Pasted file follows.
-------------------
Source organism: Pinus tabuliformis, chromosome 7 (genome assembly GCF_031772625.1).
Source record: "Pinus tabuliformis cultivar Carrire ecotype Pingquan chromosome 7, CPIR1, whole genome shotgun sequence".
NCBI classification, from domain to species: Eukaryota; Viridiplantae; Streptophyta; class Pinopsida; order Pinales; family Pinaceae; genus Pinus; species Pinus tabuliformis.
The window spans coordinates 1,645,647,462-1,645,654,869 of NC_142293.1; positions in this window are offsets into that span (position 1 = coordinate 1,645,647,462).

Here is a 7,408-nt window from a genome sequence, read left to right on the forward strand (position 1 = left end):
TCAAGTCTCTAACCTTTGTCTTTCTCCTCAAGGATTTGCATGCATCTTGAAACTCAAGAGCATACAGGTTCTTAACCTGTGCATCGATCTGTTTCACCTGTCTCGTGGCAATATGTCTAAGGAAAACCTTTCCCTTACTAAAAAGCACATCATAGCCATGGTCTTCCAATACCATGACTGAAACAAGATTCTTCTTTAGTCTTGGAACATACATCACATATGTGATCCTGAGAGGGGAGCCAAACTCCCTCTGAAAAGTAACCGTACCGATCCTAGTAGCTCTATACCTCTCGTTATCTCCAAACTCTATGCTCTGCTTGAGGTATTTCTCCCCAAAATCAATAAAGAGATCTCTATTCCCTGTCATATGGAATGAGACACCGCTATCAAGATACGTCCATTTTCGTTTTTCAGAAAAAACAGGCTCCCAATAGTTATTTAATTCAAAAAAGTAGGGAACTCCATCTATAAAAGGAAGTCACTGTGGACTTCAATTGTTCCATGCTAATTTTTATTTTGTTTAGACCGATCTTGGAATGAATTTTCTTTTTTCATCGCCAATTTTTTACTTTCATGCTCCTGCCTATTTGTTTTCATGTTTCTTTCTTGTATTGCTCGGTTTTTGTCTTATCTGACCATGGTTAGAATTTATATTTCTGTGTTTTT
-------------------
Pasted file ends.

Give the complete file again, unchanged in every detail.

Source organism: Pinus tabuliformis, chromosome 7 (genome assembly GCF_031772625.1).
Source record: "Pinus tabuliformis cultivar Carrire ecotype Pingquan chromosome 7, CPIR1, whole genome shotgun sequence".
NCBI classification, from domain to species: Eukaryota; Viridiplantae; Streptophyta; class Pinopsida; order Pinales; family Pinaceae; genus Pinus; species Pinus tabuliformis.
The window spans coordinates 1,645,647,462-1,645,654,869 of NC_142293.1; positions in this window are offsets into that span (position 1 = coordinate 1,645,647,462).

Here is a 7,408-nt window from a genome sequence, read left to right on the forward strand (position 1 = left end):
TCAAGTCTCTAACCTTTGTCTTTCTCCTCAAGGATTTGCATGCATCTTGAAACTCAAGAGCATACAGGTTCTTAACCTGTGCATCGATCTGTTTCACCTGTCTCGTGGCAATATGTCTAAGGAAAACCTTTCCCTTACTAAAAAGCACATCATAGCCATGGTCTTCCAATACCATGACTGAAACAAGATTCTTCTTTAGTCTTGGAACATACATCACATATGTGATCCTGAGAGGGGAGCCAAACTCCCTCTGAAAAGTAACCGTACCGATCCTAGTAGCTCTATACCTCTCGTTATCTCCAAACTCTATGCTCTGCTTGAGGTATTTCTCCCCAAAATCAATAAAGAGATCTCTATTCCCTGTCATATGGAATGAGACACCGCTATCAAGATACGTCCATTTTCGTTTTTCAGAAAAAACAGGCTCCCAATAGTTATTTAATTCAAAAAAGTAGGGAACTCCATCTATAAAAGGAAGTCACTGTGGACTTCAATTGTTCCATGCTAATTTTTATTTTGTTTAGACCGATCTTGGAATGAATTTTCTTTTTTCATCGCCAATTTTTTACTTTCATGCTCCTGCCTATTTGTTTTCATGTTTCTTTCTTGTATTGCTCGGTTTTTGTCTTATCTGACCATGGTTAGAATTTATATTTCTGTGTTTTT